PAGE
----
Adopt an intersectional approach to educating and mobilising men.
Second, there has been little attention to how multiple forms of disadvantage and privilege also shape our efforts to involve men in prevention.
I’ve written at length, elsewhere, about how best to engage men from CaLD backgrounds be engaged in the prevention of violence against women. In brief;
- We must first address the social and economic conditions of CaLD men and communities, including for example the pre-arrival experiences of war, torture and trauma among newly arrived men from immigrant and refugee communities.
- Violence prevention efforts with CaLD men should use culturally sensitive content. It’s the ten-year anniversary of the Cronulla riots. This makes it particularly pertinent to say that, for example, content might address the stereotypes of Islam and of Muslim men as backwards, sexist, rapists. And prevention work should highlight the links between racism and sexism and between racist and sexist violence.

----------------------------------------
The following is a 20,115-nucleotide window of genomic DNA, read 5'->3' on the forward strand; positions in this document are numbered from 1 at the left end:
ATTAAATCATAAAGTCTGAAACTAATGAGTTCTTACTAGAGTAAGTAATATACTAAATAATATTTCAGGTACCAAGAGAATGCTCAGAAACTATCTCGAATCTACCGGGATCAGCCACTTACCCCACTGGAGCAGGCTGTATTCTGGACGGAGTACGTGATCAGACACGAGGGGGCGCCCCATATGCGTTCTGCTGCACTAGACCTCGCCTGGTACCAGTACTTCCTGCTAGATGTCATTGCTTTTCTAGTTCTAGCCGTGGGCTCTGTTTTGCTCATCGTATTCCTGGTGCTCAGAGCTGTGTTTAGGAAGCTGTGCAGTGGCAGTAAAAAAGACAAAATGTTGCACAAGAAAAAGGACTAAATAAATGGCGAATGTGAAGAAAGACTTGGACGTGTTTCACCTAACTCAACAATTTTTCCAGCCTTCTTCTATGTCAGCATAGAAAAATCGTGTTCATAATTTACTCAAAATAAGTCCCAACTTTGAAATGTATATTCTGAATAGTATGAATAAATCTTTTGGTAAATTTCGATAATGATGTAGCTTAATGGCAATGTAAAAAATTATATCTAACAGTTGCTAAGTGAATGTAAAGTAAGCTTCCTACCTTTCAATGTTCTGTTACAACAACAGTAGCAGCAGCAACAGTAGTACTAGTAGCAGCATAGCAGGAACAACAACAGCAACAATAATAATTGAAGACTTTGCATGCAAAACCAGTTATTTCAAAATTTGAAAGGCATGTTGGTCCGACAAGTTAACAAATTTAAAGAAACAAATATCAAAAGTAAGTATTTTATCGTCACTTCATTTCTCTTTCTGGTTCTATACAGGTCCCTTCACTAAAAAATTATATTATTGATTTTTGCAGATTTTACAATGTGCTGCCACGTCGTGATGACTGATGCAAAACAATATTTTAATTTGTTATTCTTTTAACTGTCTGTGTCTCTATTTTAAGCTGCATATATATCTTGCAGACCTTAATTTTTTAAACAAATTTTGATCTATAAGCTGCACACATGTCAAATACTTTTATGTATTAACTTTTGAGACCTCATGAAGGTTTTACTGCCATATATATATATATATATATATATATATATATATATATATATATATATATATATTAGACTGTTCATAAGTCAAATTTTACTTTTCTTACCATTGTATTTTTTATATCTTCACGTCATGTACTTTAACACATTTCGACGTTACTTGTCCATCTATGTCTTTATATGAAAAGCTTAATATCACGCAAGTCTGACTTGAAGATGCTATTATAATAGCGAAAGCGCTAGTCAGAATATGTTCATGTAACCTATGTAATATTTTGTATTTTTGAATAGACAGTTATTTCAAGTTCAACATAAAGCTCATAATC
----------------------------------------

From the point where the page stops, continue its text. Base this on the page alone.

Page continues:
- Violence prevention efforts also should address culturally specific supports for violence and gender inequality, whether these come from religious beliefs (Christian, Islamic, or other) or from the forms of media popular in particular communities.
- We should engage (male) community and religious leaders, although in some instances engaging men through women’s leadership will be more effective.
- And we should address men’s experiences of changing gender dynamics in families.